And that’s fine – I don’t respect any of those beliefs, either. Why should any other set of beliefs be off limits?

I suppose there is an argument that religious beliefs are so integral to someone’s identity – people often identify themselves first as Catholic or Baptist or Hindu – that is should be off limits to criticism. That would put religious belief on the same level as race and gender, immutable characteristics that aren’t chosen by the individual. But religion doesn’t work that way. People change their religious beliefs all the time. If you look at the “Why I Am An Atheist” series at Pharyngula, you’ll see that many, if not most, atheists come from religious backgrounds.

Or take my own family. My parents were both raised as church goers. Baptists, even. My mother’s told tales of being scared to death by the hellfire and brimstone to which she was subjected on Sundays. But in spite of that, neither of my parents now are religious. They didn’t take me or my two older brothers to church when we were young. Yet, in spite of that, my brothers have both become regular church goers in their adulthood. Who knows where their children will end up? That doesn’t sound like an immutable characteristic to me.

So if religious beliefs (or lack thereof) aren’t immutable, then what other basis is there for giving them special treatment, shielded from the rough and tumble marketplace of ideas? It is important to people, sure, but that doesn’t make it special. Animal welfare is important to a lot of people. Celebration of good music is important to others. That something is important to one person doesn’t mean anyone else has to respect it.

Since there’s no reason to treat beliefs themselves with respect, then what exactly is deserving respect? On a meta level, there’s respect that’s due the right of others to believe whatever the hell they want. Not only is it OK for people to disagree with you, it’s OK for other people to be wrong about all kinds of stuff. They think you’re wrong about all kinds of stuff, too. As long as we’re not trying to force any particular belief down each other’s throats, it’s all good.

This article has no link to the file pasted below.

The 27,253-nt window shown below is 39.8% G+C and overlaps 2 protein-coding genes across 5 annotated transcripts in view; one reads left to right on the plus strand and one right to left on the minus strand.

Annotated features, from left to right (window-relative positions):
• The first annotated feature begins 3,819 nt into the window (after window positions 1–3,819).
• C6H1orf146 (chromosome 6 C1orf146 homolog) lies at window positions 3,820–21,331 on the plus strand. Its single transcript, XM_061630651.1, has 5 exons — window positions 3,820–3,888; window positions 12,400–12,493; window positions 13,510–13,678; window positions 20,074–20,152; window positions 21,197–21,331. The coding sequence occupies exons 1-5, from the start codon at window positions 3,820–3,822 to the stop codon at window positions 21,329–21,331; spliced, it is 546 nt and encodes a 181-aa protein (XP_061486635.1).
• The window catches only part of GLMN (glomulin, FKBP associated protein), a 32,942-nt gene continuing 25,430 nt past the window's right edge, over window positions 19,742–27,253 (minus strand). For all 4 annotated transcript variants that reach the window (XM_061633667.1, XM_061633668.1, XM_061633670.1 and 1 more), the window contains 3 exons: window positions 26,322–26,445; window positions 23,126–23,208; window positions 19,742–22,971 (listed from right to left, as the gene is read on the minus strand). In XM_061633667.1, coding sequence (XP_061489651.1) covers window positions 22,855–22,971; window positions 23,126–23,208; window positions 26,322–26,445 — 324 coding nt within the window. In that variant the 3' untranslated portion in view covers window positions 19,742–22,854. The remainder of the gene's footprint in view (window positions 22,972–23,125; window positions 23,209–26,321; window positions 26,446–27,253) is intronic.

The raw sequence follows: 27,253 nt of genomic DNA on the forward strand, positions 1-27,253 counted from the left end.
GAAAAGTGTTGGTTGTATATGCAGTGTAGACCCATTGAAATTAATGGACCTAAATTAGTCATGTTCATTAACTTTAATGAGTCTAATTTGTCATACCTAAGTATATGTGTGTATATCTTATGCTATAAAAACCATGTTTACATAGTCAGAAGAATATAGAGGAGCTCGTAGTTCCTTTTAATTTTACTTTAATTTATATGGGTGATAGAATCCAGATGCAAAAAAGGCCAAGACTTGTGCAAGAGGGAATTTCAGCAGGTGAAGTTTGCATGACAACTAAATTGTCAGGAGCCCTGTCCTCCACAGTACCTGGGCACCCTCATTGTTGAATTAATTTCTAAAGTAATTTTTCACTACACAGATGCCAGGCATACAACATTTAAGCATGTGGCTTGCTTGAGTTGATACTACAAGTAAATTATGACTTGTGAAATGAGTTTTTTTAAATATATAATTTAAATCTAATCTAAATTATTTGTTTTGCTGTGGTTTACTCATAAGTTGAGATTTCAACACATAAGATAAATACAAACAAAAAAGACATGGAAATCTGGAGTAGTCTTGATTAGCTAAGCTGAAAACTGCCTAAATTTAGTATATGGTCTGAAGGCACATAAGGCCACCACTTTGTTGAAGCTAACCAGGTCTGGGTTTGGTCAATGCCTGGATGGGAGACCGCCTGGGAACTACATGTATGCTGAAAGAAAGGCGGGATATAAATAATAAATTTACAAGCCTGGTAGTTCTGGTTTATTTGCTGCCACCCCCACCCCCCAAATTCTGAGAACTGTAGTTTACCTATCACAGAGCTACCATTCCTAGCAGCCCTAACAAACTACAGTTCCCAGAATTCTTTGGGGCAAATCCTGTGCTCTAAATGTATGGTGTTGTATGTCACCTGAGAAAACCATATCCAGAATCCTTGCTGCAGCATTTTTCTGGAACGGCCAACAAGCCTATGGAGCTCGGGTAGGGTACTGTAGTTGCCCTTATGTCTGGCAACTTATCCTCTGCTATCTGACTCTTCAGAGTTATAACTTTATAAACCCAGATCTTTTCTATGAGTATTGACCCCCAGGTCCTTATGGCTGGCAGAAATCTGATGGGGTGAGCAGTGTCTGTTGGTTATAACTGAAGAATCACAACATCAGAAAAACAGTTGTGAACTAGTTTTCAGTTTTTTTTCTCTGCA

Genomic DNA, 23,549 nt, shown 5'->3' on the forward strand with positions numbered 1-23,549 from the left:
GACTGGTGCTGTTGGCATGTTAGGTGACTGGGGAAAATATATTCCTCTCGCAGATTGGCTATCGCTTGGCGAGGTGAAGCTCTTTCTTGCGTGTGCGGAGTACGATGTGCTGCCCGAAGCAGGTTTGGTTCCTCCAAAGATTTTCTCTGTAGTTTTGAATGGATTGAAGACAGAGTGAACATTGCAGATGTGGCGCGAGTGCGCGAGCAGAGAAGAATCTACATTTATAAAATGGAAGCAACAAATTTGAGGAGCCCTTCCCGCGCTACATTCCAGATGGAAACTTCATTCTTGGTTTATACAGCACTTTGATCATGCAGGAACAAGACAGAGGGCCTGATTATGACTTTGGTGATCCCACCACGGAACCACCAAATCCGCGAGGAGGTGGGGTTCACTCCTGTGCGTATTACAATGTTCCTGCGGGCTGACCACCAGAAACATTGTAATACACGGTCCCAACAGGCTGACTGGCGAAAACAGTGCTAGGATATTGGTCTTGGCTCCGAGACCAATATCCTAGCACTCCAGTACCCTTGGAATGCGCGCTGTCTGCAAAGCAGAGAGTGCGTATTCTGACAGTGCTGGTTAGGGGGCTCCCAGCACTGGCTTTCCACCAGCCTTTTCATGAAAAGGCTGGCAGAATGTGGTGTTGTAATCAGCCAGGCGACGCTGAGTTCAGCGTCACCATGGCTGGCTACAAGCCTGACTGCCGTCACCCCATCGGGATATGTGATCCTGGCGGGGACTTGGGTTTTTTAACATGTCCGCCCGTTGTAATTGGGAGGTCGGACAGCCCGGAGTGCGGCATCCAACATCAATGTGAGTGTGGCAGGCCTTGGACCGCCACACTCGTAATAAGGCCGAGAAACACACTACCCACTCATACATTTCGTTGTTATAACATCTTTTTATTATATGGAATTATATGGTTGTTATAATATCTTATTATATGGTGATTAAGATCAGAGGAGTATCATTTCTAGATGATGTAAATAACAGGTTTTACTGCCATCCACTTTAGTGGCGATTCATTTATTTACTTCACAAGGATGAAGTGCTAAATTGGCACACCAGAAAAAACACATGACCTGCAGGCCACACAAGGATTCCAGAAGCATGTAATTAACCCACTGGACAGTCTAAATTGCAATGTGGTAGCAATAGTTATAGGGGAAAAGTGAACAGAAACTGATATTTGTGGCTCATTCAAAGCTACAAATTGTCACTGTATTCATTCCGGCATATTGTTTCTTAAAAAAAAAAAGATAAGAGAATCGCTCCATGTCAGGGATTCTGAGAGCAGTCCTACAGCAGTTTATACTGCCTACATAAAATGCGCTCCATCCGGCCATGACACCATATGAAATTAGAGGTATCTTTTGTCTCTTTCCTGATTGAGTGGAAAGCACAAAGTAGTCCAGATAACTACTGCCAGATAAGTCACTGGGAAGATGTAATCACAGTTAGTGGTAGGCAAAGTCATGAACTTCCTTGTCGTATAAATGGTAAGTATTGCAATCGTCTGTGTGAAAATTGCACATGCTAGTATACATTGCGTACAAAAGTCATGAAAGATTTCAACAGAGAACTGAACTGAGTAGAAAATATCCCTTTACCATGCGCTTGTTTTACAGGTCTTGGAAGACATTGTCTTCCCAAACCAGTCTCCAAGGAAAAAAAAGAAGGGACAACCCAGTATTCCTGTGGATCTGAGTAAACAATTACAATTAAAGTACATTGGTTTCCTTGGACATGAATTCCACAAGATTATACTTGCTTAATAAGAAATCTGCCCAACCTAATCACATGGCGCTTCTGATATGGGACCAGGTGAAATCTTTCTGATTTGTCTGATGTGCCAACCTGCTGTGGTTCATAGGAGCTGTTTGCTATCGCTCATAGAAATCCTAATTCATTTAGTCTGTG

There’s also no reason why a lack of respect for a person’s beliefs on the big issues – religion, politics, music – requires a lack of respect for that person as a whole. I respect a whole lot of people who I think are wrong about that kind of stuff. That’s because I know them as people, not walking ciphers for an idea. We are more than the sum of our philosophical beliefs, after all.

In the end, when people complain that others don’t “respect” their beliefs, I think what they mean is that they’re hurt that someone else could be so dismissive of something so important to them. After all, why is it worse for someone to call your belief “silly” rather than “wrong” or simply “I don’t believe that?” It’s an emotional reaction, not an intellectual one. It’s an understandable one, too, and you’ve got a right to it. What you don’t have a right to is a life free from offense or hurt because of what others think of your beliefs.

UPDATE: John Scalzi addresses a similar point with regards to Kirk Cameron, who has a sad because people tend to tell him what they think of his ideas. As John points out:
To put it another way: The First Amendment guarantees a right to speech. It does not guarantee a right to respect. As I am fond of saying, if you want people to respect your ideas, get better ideas. Likewise, freedom of speech does not mean freedom from consequence. If you’re going to parade around on television engaging in hateful bastardry, then, strangely enough, people will often call you out on it.
* If you’ve never been to Innerviews and you’re interesting in off the radar kind of music, by all means get yourself over there now. Anil has a great track record of getting interesting musicians to say interesting things.


  1. HI!

    Your other points being perfectly valid, the following:

    "Well, the Bible was written 200-300 years after the events it supposedly depicts. That’s certainly true for the New Testament and The Gospels. People were employed by politicians and leaders of the church to write it and that says it all to me."

    is incorrect on so many levels that I had to dismiss it. The earliest texts date to the mid-first century (Paul's letters.) The gospels were in oral tradition and compiled before the end of the first century. The "reception" of Scripture into the canon was indeed the work of Ecumenical post-Constantian councils, but the process of that reception began much earlier under Roman persecution and involved the martyrdom of many early Bishops and theologians.

    -Randall Stewart (graduated HS with the writer!)

  2. Yes, you're correct. Wilson's a man of many talents, but Biblical history probably isn't one of them. :)

    Thanks for reading!